Quick recap: since leaving the Bahamas we had heard a knocking in the prop shaft at certain engine RPMs – between 2300 and 2500 We were OK to run the engine above and below that. Since our preferred boat speed is 2200 RPM, or 2600 RPM in ‘turbo’ mode, we had continued with our northerly cruising schedule, but arranged to stop in St. Augustine at Camachee Cove Yacht Services to have the issue addressed. They diagnosed the problem as stemming from a badly aligned engine. So they ordered a new engine mount for the one that had worn out, installed it, and aligned the engine to the prop shaft – to the tune of nearly $1000 and five days delay. Sadly that did not fix the problem. In fact, after that a rattle was evident at most speeds, and a louder knocking sound more evident at some speeds and on starboard turns. Darn!
We had no recourse nor desire to return South to hold Camachee accountable. But we realized that we had to get the issue fixed before proceeding much further. We called ahead to Hinckley Boat Yard in Thunderbolt, but they were too busy to schedule us in – for at least a week. We could not delay that long. They recommended Ross Marine, a family owned boat yard, on the ICW about 15 miles south of Charleston. We called, liked the sound of them, and they agreed to try to get our issue resolved as quickly as possible.
As arranged we made Ross Marine by early afternoon on Sunday April 7th, and called the security guy who helped us tie up at the fuel dock. The good news about Ross Marine is that they just focus on boat repairs and are not distracted by other side of the business – being a marina or chandlery or broker. Also there was no charge for us to stay on their dock in the water – there was power and water available so Steve got busy washing down the boat. The bad news is that, if Tai Chi needed to be hauled out of the water as we suspected, we could not stay on the boat on the hard. They had no showers or facilities being just a boat yard, not a marina. BUT we were just 15 minutes drive from Charleston, so we decided that we would make the most of it and use the time to stay in downtown Charleston and do some sightseeing in that grand city.
As promised, Paul Senior (father) and Paul Jnr (son) came down to assess the problem first thing on Monday morning, confirmed our suspicion of a cutlass bearing issue, and also suggested replacing the worn dripless shaft seal. They were able to haul the boat that afternoon at slack low tide. By the end of the day they had made the necessary measurements and ordered the parts to be sent by overnight courier. Very efficient. Meanwhile, I was able to get wifi if I sat in their office, so I went onto Hotwire and got a great deal on a hotel right downtown in Charleston. At 5 pm on Monday April 8 we took a taxi into Charleston for a mini-break! (see Charming Charleston blog)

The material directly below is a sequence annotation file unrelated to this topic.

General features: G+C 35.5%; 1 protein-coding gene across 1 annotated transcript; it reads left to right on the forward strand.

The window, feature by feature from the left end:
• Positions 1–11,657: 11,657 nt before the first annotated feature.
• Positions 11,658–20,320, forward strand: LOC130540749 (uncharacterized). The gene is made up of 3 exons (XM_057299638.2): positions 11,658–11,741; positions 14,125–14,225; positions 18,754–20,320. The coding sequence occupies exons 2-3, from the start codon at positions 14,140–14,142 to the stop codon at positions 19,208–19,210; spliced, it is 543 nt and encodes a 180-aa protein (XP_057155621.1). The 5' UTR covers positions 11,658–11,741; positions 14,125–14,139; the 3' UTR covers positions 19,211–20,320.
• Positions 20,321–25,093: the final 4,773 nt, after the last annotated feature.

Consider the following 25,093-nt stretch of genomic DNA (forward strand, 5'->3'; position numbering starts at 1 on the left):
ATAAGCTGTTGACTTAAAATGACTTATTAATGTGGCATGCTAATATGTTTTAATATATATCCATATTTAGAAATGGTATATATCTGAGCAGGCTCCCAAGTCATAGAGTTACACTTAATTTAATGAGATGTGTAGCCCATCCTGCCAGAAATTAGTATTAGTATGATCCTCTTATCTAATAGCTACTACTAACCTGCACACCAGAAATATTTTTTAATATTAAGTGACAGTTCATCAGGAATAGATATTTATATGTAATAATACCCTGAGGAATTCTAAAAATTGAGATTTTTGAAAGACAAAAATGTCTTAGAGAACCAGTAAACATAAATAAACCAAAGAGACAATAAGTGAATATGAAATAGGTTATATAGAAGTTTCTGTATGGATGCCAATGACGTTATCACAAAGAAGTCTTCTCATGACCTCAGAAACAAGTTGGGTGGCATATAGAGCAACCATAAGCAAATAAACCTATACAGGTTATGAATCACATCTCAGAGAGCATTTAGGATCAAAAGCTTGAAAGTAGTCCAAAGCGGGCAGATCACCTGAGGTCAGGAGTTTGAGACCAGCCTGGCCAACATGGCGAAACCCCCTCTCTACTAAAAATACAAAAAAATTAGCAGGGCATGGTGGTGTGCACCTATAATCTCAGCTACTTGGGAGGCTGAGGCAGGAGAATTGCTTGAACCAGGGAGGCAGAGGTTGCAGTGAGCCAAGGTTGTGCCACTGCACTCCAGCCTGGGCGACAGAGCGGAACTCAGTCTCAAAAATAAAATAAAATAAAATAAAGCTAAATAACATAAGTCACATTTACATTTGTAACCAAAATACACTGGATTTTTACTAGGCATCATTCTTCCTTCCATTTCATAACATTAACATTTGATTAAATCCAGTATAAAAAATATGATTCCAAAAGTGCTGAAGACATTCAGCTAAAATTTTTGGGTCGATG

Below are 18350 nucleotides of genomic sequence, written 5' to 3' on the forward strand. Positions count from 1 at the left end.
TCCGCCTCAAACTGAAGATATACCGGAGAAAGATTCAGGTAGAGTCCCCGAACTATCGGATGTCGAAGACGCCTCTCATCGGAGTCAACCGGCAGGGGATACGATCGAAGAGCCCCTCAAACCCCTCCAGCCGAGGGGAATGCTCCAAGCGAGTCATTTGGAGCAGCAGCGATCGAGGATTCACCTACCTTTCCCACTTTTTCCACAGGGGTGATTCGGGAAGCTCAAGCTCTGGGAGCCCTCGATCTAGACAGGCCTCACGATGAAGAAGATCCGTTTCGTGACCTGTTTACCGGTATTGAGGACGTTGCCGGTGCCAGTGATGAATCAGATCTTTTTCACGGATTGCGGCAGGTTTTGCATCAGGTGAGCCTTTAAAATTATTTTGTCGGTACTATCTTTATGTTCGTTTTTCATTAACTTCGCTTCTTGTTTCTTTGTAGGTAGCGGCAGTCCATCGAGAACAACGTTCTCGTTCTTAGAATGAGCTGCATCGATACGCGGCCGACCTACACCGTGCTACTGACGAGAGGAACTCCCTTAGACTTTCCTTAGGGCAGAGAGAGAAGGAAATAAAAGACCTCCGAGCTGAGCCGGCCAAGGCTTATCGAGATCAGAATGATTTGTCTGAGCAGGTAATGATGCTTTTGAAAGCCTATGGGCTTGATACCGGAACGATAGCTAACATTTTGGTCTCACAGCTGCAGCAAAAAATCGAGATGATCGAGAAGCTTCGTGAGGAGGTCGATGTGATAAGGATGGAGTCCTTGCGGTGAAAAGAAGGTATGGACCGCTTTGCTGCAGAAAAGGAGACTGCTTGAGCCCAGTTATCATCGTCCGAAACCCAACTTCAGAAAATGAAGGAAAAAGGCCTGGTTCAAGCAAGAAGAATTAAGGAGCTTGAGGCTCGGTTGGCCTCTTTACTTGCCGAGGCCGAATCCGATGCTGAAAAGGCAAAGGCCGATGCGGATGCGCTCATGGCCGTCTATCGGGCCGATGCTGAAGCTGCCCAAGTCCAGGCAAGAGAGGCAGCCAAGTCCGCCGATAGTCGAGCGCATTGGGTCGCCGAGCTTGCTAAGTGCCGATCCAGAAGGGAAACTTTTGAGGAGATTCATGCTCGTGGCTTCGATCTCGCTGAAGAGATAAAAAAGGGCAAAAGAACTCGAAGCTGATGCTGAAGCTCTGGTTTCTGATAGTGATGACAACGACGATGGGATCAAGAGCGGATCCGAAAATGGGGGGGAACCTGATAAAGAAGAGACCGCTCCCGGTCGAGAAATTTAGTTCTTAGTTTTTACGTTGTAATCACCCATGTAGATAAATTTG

The next day at 2 pm, Paul Jnr called to say that they had completed most of the repairs and were going to be splashing the boat that afternoon, so we could return to stay on the dock. We returned late afternoon on Tuesday, stopping the taxi en route to run in for a few groceries. We watched them put Tai Chi back in the water, and spent a pleasant evening back on the boat, unpacking and tidying her up again.
They completed the repairs the next morning and we sea-trialed her with Paul Senior. We worked the throttle up and down several times – no rattle or knocking at all. Music to our ears! Although it cost a lot more money this time around, we were delighted with the service at Ross Marine. They had treated us with a sense of urgency, knowing that we were live-aboards on a tight schedule to get back to Canada. They were friendly, efficient and proficient. And most of all, the prop shaft was fixed, as well as the stuck through-hull fitting, which we had taken the opportunity of a haul-out to attend to, and they had replaced.
We had always planned to stop in Charleston anyway, and I had enjoyed our overnight hotel stay. I actually had a bath – you have no idea what a BIG deal that is! As a live aboard, I have grown accustomed to only showering – on the boat or in marinas – making a virtue out of necessity. But there are often times when, wet and numb from a cold day on the water, I long for a hot bath. It is probably the thing I miss most – next to my family and close friends, that is!
So thank you, Ross Marine, for repairing our boat quickly and efficiently, for being conveniently close to Charleston, and for my BATH!
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